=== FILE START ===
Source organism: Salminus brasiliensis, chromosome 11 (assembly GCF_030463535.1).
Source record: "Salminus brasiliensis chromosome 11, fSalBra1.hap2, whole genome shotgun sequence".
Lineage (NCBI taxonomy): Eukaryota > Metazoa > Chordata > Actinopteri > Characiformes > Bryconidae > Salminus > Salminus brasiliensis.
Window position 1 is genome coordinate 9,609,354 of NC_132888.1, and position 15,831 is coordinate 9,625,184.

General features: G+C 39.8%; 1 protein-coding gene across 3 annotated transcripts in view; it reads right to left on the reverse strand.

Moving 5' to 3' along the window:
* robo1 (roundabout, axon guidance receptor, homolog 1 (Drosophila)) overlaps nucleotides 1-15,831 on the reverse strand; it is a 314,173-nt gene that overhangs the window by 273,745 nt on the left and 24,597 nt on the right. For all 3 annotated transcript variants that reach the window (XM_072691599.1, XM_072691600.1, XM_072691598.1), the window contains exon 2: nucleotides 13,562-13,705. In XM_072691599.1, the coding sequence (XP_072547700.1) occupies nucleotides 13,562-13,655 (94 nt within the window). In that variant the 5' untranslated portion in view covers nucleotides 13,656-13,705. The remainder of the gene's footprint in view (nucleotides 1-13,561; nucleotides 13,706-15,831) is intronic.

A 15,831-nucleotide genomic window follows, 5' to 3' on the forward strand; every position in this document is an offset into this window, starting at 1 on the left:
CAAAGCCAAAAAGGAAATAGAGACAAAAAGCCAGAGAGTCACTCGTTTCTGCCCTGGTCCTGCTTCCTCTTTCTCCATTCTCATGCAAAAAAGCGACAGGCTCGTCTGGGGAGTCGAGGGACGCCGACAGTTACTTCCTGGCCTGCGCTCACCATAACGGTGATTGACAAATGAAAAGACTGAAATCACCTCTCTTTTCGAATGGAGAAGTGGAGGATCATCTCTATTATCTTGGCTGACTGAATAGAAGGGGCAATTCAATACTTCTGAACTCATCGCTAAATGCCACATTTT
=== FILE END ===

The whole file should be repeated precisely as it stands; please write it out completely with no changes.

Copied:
Source organism: Salminus brasiliensis, chromosome 11 (assembly GCF_030463535.1).
Source record: "Salminus brasiliensis chromosome 11, fSalBra1.hap2, whole genome shotgun sequence".
Lineage (NCBI taxonomy): Eukaryota > Metazoa > Chordata > Actinopteri > Characiformes > Bryconidae > Salminus > Salminus brasiliensis.
Window position 1 is genome coordinate 9,609,354 of NC_132888.1, and position 15,831 is coordinate 9,625,184.

General features: G+C 39.8%; 1 protein-coding gene across 3 annotated transcripts in view; it reads right to left on the reverse strand.

Moving 5' to 3' along the window:
* robo1 (roundabout, axon guidance receptor, homolog 1 (Drosophila)) overlaps nucleotides 1-15,831 on the reverse strand; it is a 314,173-nt gene that overhangs the window by 273,745 nt on the left and 24,597 nt on the right. For all 3 annotated transcript variants that reach the window (XM_072691599.1, XM_072691600.1, XM_072691598.1), the window contains exon 2: nucleotides 13,562-13,705. In XM_072691599.1, the coding sequence (XP_072547700.1) occupies nucleotides 13,562-13,655 (94 nt within the window). In that variant the 5' untranslated portion in view covers nucleotides 13,656-13,705. The remainder of the gene's footprint in view (nucleotides 1-13,561; nucleotides 13,706-15,831) is intronic.

A 15,831-nucleotide genomic window follows, 5' to 3' on the forward strand; every position in this document is an offset into this window, starting at 1 on the left:
CAAAGCCAAAAAGGAAATAGAGACAAAAAGCCAGAGAGTCACTCGTTTCTGCCCTGGTCCTGCTTCCTCTTTCTCCATTCTCATGCAAAAAAGCGACAGGCTCGTCTGGGGAGTCGAGGGACGCCGACAGTTACTTCCTGGCCTGCGCTCACCATAACGGTGATTGACAAATGAAAAGACTGAAATCACCTCTCTTTTCGAATGGAGAAGTGGAGGATCATCTCTATTATCTTGGCTGACTGAATAGAAGGGGCAATTCAATACTTCTGAACTCATCGCTAAATGCCACATTTT